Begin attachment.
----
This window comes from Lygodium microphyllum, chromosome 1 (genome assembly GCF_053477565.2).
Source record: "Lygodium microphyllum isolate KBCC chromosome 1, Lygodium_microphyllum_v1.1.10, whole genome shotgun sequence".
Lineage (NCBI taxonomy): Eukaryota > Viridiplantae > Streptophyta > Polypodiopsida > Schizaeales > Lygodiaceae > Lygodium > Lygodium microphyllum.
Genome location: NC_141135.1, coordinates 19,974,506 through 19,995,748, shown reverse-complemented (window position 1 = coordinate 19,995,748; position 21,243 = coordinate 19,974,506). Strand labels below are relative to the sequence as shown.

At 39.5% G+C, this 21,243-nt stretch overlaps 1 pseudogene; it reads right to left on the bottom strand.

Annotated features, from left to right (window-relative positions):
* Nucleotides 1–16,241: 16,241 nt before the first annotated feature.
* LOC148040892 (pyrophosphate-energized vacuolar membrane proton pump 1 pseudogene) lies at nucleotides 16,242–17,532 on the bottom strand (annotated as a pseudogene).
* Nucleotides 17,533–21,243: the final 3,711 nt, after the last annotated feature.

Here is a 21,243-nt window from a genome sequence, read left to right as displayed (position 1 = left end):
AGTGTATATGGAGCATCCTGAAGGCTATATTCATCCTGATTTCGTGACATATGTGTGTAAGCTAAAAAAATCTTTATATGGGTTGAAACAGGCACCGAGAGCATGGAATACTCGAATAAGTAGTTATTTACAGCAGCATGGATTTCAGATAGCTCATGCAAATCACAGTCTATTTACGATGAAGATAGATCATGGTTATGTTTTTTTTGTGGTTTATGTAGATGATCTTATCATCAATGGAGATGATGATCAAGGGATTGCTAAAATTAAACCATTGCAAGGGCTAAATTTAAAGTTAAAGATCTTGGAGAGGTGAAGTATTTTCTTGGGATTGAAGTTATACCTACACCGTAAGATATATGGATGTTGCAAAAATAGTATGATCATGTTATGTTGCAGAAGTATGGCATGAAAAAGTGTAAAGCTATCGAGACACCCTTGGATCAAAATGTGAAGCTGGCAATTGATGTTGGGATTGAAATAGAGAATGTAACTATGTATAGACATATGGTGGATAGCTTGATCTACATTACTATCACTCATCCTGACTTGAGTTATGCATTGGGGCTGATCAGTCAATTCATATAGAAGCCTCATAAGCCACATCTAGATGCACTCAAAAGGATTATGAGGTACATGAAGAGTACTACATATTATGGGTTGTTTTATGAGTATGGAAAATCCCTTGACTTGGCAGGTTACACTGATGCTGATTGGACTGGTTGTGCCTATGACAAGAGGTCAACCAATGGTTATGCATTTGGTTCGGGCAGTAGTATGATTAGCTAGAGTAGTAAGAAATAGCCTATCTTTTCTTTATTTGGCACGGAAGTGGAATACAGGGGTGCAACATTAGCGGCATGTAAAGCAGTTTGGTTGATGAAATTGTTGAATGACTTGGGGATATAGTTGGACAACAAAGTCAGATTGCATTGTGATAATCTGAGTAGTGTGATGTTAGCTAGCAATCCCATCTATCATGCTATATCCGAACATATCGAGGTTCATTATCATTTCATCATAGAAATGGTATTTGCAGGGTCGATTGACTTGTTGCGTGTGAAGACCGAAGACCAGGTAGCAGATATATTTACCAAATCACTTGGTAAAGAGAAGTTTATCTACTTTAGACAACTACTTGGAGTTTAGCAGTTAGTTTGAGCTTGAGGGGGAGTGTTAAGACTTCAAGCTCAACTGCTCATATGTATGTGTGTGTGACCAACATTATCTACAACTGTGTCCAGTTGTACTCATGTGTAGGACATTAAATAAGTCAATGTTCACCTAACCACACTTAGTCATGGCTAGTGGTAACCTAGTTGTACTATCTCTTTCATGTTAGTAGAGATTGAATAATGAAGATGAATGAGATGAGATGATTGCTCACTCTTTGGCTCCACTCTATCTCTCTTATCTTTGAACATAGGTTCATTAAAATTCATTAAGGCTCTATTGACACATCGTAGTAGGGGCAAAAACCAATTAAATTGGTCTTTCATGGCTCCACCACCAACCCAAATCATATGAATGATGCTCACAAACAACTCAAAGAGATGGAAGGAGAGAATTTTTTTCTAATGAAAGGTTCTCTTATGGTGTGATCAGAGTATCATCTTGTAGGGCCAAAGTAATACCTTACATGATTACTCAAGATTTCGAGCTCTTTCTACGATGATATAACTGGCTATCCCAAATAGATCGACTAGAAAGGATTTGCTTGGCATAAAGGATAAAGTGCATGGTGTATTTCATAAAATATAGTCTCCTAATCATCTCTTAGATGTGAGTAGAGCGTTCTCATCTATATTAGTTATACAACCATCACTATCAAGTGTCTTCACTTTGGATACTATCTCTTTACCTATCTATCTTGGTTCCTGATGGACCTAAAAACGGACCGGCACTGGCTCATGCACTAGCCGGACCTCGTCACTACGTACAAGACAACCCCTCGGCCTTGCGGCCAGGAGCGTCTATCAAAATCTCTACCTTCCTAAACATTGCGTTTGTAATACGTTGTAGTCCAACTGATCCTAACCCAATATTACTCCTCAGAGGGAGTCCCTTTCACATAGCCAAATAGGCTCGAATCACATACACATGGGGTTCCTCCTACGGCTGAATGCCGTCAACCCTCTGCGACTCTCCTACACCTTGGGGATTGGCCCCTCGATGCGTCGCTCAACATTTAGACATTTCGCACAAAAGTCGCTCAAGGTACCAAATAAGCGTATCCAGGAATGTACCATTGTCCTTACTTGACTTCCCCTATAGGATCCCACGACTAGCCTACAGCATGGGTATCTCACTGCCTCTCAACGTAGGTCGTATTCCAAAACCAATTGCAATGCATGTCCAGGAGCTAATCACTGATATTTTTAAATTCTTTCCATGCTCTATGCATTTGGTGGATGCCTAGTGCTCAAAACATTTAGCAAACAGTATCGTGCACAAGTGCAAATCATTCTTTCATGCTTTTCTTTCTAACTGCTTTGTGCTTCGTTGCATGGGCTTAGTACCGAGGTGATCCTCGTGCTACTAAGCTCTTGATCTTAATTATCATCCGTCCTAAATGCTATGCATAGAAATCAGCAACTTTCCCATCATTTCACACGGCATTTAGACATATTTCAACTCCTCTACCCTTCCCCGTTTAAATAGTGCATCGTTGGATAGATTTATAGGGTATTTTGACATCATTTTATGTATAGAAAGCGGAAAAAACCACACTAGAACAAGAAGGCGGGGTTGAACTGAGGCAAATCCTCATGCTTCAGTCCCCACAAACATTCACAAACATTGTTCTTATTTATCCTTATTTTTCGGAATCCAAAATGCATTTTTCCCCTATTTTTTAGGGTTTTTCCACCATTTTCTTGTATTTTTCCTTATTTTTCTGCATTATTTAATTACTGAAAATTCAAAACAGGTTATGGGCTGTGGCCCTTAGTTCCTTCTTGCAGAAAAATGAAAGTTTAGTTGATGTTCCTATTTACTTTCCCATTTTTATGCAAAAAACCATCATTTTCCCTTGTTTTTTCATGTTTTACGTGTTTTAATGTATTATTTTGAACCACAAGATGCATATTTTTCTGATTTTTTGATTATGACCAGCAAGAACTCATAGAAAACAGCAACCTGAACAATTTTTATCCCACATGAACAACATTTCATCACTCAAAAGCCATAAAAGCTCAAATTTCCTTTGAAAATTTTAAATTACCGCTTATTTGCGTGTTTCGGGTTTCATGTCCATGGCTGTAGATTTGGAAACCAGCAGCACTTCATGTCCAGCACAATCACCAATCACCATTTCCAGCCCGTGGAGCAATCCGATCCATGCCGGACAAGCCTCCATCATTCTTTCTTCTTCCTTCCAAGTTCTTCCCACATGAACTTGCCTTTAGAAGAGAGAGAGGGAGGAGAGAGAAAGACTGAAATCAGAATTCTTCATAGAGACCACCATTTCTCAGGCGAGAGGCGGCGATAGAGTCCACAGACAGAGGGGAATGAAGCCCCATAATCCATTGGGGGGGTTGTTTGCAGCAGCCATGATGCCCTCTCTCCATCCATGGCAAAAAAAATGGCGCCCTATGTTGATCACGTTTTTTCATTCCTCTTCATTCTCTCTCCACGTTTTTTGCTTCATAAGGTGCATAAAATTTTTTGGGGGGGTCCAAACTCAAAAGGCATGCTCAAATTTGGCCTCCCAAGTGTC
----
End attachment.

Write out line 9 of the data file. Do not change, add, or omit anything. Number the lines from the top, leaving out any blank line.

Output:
* Nucleotides 17,533–21,243: the final 3,711 nt, after the last annotated feature.